Many psychiatric patients getting risky drug gabapentin ‘off-label’

Many psychiatric patients getting risky drug gabapentin 'off-label'

More than 99% of prescriptions for gabapentin analyzed by researchers were for off-label uses of the drug. File Photo by Tasique/Shutterstock

Most prescriptions for the medication gabapentin are for unapproved uses — and many patients end up taking it along with drugs that create potentially dangerous interactions.

That’s the conclusion of a new study that looked at “off-label” use of gabapentin. In the United States, the drug is officially approved for treating certain seizures and some forms of nerve pain.

It’s known, however, that gabapentin is commonly prescribed for other uses, including various types of pain conditions and psychiatric disorders like depression and anxiety.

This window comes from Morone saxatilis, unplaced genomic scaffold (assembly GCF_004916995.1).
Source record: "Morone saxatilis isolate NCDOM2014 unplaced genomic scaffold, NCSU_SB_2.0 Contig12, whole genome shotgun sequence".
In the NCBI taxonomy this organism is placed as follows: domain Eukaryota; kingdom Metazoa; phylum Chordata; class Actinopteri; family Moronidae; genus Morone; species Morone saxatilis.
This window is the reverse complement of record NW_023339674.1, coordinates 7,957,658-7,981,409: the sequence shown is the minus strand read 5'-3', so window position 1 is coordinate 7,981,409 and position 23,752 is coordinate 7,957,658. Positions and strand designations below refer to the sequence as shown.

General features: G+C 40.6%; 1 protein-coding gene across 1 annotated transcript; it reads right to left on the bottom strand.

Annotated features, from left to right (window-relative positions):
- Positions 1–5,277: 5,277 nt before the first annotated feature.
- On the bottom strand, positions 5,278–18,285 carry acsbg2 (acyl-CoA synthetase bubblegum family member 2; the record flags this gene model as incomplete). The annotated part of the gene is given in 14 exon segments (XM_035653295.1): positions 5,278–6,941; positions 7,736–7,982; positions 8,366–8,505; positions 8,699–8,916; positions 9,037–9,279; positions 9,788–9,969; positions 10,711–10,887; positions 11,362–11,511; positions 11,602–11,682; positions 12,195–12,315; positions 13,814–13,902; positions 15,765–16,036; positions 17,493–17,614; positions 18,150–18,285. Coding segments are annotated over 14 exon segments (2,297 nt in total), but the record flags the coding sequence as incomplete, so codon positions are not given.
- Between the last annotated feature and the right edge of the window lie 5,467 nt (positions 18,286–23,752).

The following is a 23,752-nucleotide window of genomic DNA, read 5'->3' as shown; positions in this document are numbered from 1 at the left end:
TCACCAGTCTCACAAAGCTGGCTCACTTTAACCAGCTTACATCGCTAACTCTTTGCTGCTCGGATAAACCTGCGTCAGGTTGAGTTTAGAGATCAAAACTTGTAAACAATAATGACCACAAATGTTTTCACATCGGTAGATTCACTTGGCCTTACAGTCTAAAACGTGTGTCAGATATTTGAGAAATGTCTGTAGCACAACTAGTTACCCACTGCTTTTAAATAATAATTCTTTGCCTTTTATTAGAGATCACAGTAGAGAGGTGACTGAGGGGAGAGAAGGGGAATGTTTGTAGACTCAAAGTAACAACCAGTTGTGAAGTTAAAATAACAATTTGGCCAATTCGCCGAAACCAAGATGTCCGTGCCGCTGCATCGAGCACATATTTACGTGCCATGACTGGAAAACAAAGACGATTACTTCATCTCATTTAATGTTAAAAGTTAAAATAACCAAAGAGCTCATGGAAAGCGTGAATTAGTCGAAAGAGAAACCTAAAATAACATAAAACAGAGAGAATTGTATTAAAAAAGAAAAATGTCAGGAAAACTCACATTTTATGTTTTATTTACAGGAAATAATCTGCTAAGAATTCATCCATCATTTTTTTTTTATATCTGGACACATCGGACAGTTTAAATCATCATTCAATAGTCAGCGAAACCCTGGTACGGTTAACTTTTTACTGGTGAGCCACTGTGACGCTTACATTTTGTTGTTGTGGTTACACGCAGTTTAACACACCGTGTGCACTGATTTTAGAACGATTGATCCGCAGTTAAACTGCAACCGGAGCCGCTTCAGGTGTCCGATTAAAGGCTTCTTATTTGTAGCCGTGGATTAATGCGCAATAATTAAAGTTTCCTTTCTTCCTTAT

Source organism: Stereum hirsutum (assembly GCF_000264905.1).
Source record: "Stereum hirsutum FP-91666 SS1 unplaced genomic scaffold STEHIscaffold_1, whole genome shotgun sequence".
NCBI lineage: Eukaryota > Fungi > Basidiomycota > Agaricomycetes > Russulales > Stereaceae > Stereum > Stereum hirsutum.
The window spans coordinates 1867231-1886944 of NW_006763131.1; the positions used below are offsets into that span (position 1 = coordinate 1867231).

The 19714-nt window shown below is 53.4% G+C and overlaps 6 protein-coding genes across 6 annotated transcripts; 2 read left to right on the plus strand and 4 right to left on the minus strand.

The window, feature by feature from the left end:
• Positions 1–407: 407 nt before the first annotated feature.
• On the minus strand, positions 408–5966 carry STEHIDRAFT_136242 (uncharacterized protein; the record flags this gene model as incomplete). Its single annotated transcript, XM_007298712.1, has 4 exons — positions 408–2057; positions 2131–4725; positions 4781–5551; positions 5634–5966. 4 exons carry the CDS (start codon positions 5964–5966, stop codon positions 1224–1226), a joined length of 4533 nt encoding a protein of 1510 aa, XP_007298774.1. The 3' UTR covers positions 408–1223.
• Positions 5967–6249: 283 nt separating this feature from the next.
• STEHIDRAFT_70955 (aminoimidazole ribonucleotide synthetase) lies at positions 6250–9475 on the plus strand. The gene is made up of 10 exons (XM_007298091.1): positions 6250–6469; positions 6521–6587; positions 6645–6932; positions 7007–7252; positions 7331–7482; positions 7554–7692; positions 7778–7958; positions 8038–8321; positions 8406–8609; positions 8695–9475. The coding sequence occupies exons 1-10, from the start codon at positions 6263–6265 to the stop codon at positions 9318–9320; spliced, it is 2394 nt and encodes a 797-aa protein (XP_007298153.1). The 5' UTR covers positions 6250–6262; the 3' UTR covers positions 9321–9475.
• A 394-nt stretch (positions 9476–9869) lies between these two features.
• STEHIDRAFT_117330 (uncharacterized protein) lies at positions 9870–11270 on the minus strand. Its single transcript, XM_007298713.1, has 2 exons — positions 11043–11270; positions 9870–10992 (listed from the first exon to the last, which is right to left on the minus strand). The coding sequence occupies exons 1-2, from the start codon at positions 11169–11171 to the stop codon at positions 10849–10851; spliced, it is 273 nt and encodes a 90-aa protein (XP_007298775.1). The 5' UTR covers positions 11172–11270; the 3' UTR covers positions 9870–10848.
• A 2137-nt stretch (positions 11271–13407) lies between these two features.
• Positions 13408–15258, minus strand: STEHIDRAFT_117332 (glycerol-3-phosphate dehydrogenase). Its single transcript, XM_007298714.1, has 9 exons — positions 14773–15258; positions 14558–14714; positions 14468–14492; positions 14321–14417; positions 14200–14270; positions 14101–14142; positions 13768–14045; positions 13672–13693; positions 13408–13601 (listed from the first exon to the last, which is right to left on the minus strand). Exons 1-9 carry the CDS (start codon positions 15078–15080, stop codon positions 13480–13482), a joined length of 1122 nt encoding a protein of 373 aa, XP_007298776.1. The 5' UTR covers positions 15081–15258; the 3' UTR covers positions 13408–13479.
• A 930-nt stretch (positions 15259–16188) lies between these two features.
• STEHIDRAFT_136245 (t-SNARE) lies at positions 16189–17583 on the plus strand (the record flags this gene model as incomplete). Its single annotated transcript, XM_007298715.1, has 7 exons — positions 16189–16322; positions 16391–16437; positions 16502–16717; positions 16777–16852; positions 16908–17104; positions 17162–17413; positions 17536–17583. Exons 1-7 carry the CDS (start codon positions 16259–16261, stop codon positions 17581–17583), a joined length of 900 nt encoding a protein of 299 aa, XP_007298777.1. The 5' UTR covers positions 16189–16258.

The new study highlights just how widespread that off-label use is: Of almost 130 million outpatient visits where gabapentin was prescribed, more than 99% were for off-label uses.

“We anticipated there’d be a lot of off-label use,” said senior researcher Amie Goodin, an assistant professor at the University of Florida College of Pharmacy.

Even so, she said, it was surprising to see the magnitude of that use.

And one-third of the time, patients prescribed gabapentin off-label were also on a medication that can depress the central nervous system.

That’s a concern because in 2019, the U.S. Food and Drug Administration issued a warning about combining gabapentin with central nervous system, or CNS, depressants, saying sedation and serious breathing problems can result.

The warning was particularly aimed at people with ris

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